Molecular Biology of Methylenetetrahydrofolate-Reductase (MTHF-R) and Overview of the Mutation
by Dr. Mohammad Shegeft, ND
Have you ever looked around an airport and thought to yourself: wow, we all look so different. It’s funny because, when you look a little deeper, you may be surprised how similar we all are despite the difference in our appearances. All humans have basically the same set of genes. Our differences come from tiny variations in these genes, known as Human Genetic Variation. There are multiple variants of any given gene in the human population, however on average, in terms of DNA sequence all humans are 99.8% similar to any other humans. So how is it that we look so different, act so differently and respond so differently to stimuli, both external and internal?
Although our unique individualities steams from less than 0.2% difference in our DNA sequencing, this minuscule difference has a significant impact in our biological makeup.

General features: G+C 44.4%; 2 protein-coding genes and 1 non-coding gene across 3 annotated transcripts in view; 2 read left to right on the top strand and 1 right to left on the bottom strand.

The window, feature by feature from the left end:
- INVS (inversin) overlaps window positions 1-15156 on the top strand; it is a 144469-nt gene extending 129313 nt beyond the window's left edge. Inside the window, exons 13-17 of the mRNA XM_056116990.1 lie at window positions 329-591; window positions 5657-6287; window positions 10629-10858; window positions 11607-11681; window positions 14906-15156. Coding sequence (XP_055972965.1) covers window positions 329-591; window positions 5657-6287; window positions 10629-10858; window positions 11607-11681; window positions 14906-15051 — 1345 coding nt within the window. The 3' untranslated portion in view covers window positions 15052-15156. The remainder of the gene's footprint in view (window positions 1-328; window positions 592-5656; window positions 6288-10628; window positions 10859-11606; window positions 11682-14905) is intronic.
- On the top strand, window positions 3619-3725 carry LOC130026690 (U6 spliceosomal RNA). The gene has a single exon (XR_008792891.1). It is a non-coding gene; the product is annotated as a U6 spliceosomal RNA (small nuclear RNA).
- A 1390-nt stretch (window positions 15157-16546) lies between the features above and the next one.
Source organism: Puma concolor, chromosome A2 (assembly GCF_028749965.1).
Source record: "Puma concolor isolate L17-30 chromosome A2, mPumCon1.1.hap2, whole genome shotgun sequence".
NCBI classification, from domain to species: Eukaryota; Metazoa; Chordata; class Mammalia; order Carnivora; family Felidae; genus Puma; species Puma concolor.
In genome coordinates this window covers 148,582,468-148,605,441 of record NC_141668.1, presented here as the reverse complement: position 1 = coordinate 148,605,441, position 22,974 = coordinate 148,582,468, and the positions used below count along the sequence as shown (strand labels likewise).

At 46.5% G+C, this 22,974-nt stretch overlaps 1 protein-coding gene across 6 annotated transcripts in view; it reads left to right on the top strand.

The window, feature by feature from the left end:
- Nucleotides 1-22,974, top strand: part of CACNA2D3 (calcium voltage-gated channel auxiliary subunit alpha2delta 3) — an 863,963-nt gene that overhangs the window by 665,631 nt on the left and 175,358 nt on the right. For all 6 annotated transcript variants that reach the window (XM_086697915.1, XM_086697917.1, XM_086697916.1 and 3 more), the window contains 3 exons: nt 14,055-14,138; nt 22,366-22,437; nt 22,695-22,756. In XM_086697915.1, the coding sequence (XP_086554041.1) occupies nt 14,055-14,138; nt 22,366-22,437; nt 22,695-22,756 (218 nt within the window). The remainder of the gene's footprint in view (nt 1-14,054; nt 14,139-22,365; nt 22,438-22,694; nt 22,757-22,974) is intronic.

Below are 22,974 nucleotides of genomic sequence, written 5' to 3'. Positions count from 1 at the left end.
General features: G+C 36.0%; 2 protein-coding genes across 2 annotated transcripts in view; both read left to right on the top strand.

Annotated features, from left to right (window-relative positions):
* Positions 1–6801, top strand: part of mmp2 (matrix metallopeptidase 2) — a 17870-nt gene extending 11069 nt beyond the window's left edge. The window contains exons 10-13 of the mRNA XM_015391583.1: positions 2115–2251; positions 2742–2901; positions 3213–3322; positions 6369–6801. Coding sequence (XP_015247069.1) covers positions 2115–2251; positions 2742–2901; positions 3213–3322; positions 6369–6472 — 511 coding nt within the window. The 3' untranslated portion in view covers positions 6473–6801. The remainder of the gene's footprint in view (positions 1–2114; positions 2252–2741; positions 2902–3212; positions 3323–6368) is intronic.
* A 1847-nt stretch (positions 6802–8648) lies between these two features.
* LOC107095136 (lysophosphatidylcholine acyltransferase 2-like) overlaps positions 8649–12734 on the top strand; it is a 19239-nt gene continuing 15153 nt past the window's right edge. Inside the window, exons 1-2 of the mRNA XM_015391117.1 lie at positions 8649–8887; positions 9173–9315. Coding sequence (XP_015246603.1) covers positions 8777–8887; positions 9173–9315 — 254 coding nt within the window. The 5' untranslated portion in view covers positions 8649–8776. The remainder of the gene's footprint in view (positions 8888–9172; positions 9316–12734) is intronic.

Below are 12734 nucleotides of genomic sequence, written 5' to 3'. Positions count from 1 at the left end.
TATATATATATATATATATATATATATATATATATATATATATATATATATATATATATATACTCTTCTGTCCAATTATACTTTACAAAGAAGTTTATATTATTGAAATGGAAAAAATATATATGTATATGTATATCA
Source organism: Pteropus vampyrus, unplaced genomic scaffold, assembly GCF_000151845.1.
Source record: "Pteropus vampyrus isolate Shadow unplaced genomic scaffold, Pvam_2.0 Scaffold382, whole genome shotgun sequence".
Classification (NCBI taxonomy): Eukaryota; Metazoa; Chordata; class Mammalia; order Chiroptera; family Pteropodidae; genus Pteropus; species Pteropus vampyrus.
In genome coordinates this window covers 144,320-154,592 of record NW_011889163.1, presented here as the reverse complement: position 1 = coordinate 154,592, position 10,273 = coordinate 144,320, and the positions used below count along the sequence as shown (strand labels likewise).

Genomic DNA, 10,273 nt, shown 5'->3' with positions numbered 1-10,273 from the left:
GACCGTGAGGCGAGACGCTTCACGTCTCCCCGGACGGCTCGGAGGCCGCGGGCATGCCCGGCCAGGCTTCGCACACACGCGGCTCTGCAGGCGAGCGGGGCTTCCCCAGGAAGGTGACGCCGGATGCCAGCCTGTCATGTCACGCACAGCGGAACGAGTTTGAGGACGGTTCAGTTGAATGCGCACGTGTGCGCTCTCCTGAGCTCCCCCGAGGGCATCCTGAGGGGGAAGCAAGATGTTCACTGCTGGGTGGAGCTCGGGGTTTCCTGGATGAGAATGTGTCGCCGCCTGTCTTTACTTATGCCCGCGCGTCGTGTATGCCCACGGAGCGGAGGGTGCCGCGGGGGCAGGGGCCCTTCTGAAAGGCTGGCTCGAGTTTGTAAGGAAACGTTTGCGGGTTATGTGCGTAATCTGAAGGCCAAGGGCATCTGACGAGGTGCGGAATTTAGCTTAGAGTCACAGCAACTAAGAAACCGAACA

These variations in our genes not only influence how we behave and look, but in how our bodies react differently to external factors. One of these gene variations is seen in the methylenetetrahydrofolate reductase gene, specifically in the 677 and 1298 positions of Chromosome 1. Too much? Well turn up your focus for a moment, this ends up being pretty important. There are some technical parts, but I’ll try to keep it digestible.
Methylenetetrahydrofolate-Reductase (MTHF-R) is a critical regulatory enzyme in folate and homocysteine (an amino acid and breakdown product of protein metabolism). MTHF-R mutation has been linked to an increase risk of heart attacks, strokes and contributes to plaque formation within arterial walls, metabolism, and how your body reacts to the foods you eat and lifestyle you live. For example, someone that has an MTHF-R mutation may have difficulty metabolizing caffeine and/or alcohol and may react differently to them than a person without the mutation. Continue reading